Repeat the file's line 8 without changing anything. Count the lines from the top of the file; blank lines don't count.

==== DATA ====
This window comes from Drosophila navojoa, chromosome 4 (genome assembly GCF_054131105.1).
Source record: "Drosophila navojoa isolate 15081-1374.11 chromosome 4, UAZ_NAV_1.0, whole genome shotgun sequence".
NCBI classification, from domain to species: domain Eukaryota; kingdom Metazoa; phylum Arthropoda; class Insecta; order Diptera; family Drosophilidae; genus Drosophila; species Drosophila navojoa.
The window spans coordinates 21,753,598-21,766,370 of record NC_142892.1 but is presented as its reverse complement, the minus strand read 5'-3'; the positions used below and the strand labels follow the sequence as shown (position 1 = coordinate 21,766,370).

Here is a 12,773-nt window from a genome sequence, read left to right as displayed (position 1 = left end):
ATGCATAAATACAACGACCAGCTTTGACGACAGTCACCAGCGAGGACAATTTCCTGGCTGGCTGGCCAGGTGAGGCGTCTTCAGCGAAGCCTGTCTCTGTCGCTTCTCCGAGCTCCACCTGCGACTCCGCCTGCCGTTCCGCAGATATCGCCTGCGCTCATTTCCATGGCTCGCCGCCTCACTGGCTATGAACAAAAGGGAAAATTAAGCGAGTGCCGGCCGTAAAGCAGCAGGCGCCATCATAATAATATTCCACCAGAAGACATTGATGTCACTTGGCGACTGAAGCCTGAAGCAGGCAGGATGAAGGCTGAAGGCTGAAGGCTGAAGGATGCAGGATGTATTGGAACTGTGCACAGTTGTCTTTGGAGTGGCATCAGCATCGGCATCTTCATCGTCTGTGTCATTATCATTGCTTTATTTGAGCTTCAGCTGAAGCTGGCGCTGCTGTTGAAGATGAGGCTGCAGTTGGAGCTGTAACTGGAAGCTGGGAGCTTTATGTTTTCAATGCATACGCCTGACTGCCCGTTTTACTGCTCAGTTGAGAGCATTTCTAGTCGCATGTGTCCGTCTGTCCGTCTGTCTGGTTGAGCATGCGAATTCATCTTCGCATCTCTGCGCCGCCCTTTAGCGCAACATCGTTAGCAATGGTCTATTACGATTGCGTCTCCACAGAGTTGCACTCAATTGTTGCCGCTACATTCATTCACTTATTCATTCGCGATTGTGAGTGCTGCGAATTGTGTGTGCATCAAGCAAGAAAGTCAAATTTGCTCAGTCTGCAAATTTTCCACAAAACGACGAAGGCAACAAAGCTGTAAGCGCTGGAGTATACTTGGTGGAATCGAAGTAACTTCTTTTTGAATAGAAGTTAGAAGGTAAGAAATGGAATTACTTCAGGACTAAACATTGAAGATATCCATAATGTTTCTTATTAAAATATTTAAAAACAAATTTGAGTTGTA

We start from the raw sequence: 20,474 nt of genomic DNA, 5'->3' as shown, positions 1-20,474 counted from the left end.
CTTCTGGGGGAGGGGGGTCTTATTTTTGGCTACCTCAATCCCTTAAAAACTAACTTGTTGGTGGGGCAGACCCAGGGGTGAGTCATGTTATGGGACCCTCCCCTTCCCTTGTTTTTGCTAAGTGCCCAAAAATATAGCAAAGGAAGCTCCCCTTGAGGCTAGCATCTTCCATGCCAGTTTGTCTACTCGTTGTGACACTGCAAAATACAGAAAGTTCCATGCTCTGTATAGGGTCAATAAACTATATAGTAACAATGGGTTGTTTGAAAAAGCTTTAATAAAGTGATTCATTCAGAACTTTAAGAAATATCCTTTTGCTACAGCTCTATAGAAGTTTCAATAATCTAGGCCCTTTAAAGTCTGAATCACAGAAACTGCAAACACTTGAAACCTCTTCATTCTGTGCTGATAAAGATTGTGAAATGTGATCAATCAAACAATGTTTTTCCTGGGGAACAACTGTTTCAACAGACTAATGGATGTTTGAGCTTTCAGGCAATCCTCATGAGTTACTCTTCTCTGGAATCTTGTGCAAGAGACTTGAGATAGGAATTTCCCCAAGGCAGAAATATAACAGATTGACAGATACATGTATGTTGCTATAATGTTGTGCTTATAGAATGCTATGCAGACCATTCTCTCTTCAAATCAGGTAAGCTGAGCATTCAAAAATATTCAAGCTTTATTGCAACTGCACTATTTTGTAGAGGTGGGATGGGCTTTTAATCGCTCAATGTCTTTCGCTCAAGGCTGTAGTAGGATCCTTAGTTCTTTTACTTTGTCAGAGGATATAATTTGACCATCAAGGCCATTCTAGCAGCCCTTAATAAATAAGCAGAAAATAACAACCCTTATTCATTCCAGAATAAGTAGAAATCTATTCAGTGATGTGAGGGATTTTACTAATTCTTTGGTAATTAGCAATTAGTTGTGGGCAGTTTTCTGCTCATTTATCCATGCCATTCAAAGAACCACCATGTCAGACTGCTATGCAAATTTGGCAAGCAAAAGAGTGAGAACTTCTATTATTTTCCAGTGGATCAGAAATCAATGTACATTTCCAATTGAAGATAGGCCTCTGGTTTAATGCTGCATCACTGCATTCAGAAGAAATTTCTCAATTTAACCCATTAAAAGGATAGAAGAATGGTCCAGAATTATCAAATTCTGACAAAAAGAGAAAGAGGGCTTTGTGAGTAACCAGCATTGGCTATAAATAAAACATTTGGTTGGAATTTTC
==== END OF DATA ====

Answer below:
CTTCTGGGGGAGGGGGGTCTTATTTTTGGCTACCTCAATCCCTTAAAAACTAACTTGTTGGTGGGGCAGACCCAGGGGTGAGTCATGTTATGGGACCCTCCCCTTCCCTTGTTTTTGCTAAGTGCCCAAAAATATAGCAAAGGAAGCTCCCCTTGAGGCTAGCATCTTCCATGCCAGTTTGTCTACTCGTTGTGACACTGCAAAATACAGAAAGTTCCATGCTCTGTATAGGGTCAATAAACTATATAGTAACAATGGGTTGTTTGAAAAAGCTTTAATAAAGTGATTCATTCAGAACTTTAAGAAATATCCTTTTGCTACAGCTCTATAGAAGTTTCAATAATCTAGGCCCTTTAAAGTCTGAATCACAGAAACTGCAAACACTTGAAACCTCTTCATTCTGTGCTGATAAAGATTGTGAAATGTGATCAATCAAACAATGTTTTTCCTGGGGAACAACTGTTTCAACAGACTAATGGATGTTTGAGCTTTCAGGCAATCCTCATGAGTTACTCTTCTCTGGAATCTTGTGCAAGAGACTTGAGATAGGAATTTCCCCAAGGCAGAAATATAACAGATTGACAGATACATGTATGTTGCTATAATGTTGTGCTTATAGAATGCTATGCAGACCATTCTCTCTTCAAATCAGGTAAGCTGAGCATTCAAAAATATTCAAGCTTTATTGCAACTGCACTATTTTGTAGAGGTGGGATGGGCTTTTAATCGCTCAATGTCTTTCGCTCAAGGCTGTAGTAGGATCCTTAGTTCTTTTACTTTGTCAGAGGATATAATTTGACCATCAAGGCCATTCTAGCAGCCCTTAATAAATAAGCAGAAAATAACAACCCTTATTCATTCCAGAATAAGTAGAAATCTATTCAGTGATGTGAGGGATTTTACTAATTCTTTGGTAATTAGCAATTAGTTGTGGGCAGTTTTCTGCTCATTTATCCATGCCATTCAAAGAACCACCATGTCAGACTGCTATGCAAATTTGGCAAGCAAAAGAGTGAGAACTTCTATTATTTTCCAGTGGATCAGAAATCAATGTACATTTCCAATTGAAGATAGGCCTCTGGTTTAATGCTGCATCACTGCATTCAGAAGAAATTTCTCAATTTAACCCATTAAAAGGATAGAAGAATGGTCCAGAATTATCAAATTCTGACAAAAAGAGAAAGAGGGCTTTGTGAGTAACCAGCATTGGCTATAAATAAAACATTTGGTTGGAATTTTC